The garden is so full of life you can almost hear the plants growing in the polytunnel.
The seasons have overlapped and seeds were reluctant to germinate until the temperature rose. Even now we shiver in the cold winds and feel bad about putting anything fragile outside. Its a matter of space though and some are having to brace themselves and toughen up, these peas are getting a little help each one enclosed in it’s own little greenhouse with a sharp frill to deter the snail invaders.
We had some fun sowing the new Meadow recently – inspired by something seen on Countryfile we gathered families together on a Sunday morning, sowed the seed then did the Hokey Kokey to tread them all into the ground.
The children all went home with balloons inflated with some wildflower seed inside then strung onto little bamboo poles. We told them to find a place where they would like to see flowers grow and pop their balloon there. Fingers crossed some flowers grow and they make the connection!
We are struggling with the opening hours. People coming in off the street all ask “When is the garden open?” We have posted new opening times but still tell them the garden needs regular volunteers to commit to be in the garden every week at specific times in order to guarantee that the garden will be open. They nod. It doesn’t seem to be what people want to hear and we spend hours in meetings talking about how best to encourage local people to come in and feel a part of the growing and sharing.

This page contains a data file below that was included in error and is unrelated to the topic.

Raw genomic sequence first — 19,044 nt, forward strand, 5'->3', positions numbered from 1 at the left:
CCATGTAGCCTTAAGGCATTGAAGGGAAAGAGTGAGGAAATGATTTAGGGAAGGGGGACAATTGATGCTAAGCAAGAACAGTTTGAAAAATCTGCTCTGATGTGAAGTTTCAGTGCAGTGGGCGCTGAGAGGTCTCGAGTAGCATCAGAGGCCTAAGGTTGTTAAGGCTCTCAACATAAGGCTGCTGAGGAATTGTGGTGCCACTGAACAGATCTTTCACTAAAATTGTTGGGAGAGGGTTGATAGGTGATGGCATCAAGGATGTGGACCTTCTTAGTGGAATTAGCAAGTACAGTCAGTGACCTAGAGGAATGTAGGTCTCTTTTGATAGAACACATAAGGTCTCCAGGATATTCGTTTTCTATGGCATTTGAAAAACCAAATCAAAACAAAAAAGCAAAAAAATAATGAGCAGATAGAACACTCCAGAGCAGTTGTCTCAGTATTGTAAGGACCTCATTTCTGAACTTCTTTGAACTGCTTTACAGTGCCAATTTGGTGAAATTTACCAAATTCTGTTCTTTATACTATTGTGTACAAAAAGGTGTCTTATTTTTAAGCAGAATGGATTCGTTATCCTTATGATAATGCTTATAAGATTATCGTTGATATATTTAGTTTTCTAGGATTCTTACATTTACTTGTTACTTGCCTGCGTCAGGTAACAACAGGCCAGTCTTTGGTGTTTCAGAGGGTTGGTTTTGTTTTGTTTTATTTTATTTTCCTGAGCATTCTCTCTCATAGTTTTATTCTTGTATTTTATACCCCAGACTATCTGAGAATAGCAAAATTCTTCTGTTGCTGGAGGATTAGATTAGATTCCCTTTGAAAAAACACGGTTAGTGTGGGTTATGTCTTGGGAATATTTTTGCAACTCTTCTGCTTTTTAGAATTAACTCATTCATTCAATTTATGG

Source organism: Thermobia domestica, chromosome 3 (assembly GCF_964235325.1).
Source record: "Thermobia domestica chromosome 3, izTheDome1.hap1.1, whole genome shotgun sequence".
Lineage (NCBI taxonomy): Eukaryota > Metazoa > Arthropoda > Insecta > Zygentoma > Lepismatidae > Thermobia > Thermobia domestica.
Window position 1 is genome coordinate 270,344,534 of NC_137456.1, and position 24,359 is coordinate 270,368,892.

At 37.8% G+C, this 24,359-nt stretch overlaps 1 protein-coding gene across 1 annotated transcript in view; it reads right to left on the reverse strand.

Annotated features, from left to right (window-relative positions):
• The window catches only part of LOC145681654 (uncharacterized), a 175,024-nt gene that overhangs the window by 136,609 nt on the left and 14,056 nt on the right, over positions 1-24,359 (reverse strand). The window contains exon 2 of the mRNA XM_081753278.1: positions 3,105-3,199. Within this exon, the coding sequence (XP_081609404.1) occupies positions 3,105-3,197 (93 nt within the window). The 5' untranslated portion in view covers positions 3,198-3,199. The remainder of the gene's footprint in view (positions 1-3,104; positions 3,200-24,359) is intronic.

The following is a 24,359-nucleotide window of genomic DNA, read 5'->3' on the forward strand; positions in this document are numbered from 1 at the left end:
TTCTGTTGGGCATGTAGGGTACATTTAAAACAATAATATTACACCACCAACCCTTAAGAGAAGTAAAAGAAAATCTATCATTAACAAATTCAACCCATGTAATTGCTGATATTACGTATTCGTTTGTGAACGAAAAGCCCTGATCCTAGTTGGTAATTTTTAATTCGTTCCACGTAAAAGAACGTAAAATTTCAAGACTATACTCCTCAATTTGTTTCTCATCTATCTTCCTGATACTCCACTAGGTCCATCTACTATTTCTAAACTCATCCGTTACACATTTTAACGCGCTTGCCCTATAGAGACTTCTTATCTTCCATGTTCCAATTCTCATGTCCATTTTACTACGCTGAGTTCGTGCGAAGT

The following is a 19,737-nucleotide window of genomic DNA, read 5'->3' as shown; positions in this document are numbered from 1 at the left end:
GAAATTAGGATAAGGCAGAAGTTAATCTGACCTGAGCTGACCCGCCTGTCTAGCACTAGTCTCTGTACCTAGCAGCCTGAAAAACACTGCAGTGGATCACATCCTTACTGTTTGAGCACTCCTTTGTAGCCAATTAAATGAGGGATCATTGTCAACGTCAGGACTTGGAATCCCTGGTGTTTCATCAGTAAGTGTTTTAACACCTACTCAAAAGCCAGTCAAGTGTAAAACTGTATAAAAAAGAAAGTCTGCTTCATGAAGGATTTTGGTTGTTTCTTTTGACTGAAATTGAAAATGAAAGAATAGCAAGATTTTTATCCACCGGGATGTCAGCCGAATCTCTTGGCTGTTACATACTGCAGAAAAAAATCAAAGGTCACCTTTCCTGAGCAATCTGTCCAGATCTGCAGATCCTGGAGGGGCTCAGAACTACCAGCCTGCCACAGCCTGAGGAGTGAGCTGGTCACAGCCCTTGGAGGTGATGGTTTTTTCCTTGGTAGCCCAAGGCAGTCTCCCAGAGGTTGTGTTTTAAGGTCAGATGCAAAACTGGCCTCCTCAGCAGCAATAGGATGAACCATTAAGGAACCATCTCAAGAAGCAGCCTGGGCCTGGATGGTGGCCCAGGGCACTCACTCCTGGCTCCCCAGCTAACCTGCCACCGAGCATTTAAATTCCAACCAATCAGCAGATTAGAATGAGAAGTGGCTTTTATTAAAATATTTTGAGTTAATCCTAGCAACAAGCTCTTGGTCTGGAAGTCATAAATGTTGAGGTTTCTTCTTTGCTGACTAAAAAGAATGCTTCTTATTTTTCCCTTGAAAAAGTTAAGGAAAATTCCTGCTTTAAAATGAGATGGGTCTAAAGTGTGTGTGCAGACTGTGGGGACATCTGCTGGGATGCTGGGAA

The other question we are constantly asked is “Who get’s the produce – is it for sale?” “Not for sale but to share” we respond, then explain the idea that everyone who works in the garden is entitled to share the produce. They nod. This doesn’t really seem to be what people want to hear either. It’s too vague and do-goody and you can see them wondering what the catch is. At this stage in the growing season its all pretty academic anyway because we only have herbs and a couple of broad beans to share, so perhaps when we have actual vegetables to share it will make more sense.
One early adopter of community garden life is Hassif a Sudanese gentleman who happily sows seed, nurtures his plants and has volunteered to take charge of the Sunday afternoon shift from the end of May. He knows a lot about African plants and nutrition and is always happy to talk and share. He planted a Baobab tree seed in the garden – watch that space!
Sadly, Abby has come to the end of her contract with us and everyone agrees she has done a brilliant job. We all feel more informed and organised veg-wise now and her Saturday morning workshops were a delight. We are looking for ways of funding more of these and Abby will still be coming to the garden when her busy schedule allows. Big Thanks!!!
There will be an exciting food event in the garden this Friday 17th May from 4pm to 7pm when Maresa from Moose’s Kitchen the ‘opening shortly’ local Vegan Cafe, will be doing a joint event for Food Revolution Day – come along to try some tasty vegan food – and bring something vegan to share too.
All for now…..